Jewish tefillah–self-examination–is time set aside from the mundane distractions in our lives. The siddur serves as the open doorway to that time–time for perspective, time for growth. Join us tomorrow morning for an hour or two or three. Join us for you. Join us to learn more about this new magnificent resource and our own personal searches for meaning. Join us to sing, learn, connect, and be. Join us, you know, to pray.
Rabbi Craig Scheff
In an extraordinary display of unity, a broad cross-section of American Jewish organizations have joined to declare this coming Shabbat, beginning the evening of Friday, June 26 and ending the evening of June 27, to be a “Shabbat of solidarity with the African-American community.” In light of the horrific act of violence in Charleston, South Carolina, leaders across the North American Jewish community are asking their members to participate in this Sabbath of solidarity.
Among the suggested actions for rabbis, congregations and organizations, are to speak out in synagogues this coming Shabbat on the issue of racism in society and to express rejection of hateful extremism. All rabbis and congregations are encouraged to reach out to AME churches in their communities with expressions and demonstrations of support.
So would it surprise you to learn that our synagogue is not participating?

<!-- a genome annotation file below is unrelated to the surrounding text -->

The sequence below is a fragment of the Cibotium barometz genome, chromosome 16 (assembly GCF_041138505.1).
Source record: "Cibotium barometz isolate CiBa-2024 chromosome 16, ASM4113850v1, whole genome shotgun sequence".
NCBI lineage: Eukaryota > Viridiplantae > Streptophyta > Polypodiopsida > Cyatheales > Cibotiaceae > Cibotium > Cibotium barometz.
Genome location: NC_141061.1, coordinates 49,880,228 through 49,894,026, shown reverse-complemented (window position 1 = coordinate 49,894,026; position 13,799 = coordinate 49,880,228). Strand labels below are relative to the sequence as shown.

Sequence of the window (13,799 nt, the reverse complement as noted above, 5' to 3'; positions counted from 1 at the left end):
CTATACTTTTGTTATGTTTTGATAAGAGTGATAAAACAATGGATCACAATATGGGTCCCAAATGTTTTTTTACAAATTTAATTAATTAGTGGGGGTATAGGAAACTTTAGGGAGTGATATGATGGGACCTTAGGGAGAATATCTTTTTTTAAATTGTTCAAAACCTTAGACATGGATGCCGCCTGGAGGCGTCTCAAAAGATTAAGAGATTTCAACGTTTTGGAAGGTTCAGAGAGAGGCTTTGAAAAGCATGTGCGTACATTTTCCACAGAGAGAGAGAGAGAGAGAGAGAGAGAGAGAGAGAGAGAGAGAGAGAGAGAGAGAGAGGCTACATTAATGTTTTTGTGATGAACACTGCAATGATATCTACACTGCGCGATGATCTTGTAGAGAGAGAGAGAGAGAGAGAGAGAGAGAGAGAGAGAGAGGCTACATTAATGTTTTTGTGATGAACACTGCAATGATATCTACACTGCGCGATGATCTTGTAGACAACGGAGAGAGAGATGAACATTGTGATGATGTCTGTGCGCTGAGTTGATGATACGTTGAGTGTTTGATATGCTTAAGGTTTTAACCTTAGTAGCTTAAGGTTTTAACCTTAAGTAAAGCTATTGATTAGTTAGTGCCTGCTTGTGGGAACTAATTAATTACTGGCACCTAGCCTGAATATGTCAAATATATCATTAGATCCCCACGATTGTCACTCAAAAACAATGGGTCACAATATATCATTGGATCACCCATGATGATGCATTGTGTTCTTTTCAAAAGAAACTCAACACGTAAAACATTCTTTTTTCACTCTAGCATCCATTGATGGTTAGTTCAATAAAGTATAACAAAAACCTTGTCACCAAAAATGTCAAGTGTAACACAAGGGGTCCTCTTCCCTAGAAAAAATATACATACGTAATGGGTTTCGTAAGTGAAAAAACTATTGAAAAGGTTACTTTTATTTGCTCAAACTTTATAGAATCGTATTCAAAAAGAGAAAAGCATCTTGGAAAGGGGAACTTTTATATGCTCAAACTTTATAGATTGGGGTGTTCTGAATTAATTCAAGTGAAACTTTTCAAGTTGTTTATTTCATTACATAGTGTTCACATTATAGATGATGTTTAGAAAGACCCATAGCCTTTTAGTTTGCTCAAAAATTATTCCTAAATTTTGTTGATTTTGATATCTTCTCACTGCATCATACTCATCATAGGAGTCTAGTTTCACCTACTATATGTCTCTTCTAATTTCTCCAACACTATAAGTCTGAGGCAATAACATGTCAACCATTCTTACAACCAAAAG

Solidarity is defined as “unity or agreement of feeling or action, especially among individuals with a common interest; mutual support within a group.” It would indeed be important for our own synagogue community to come together in a feeling of unity about our rejection of hateful extremism. And it certainly is nice that a large cross-section of the Jewish community is showing displaying unity about something! The solidarity we sorely need, however (and especially here in Rockland County), is the solidarity between our communities. This solidarity can only happen beyond the walls of our synagogue – not on a Sabbath, when we are far less likely to extend an open invitation to our brothers and sisters from across the spectrum of religions to a 2- or 3-hour service. It must happen during the week, in the synagogues, churches, mosques and streets. It must happen in places where we can all speak the languages of our own prayers at the same time, wear our particularity, share our melodies, join hands in a unified chorus, be identified clearly for who we are, and be seen just as clearly for what we advocate.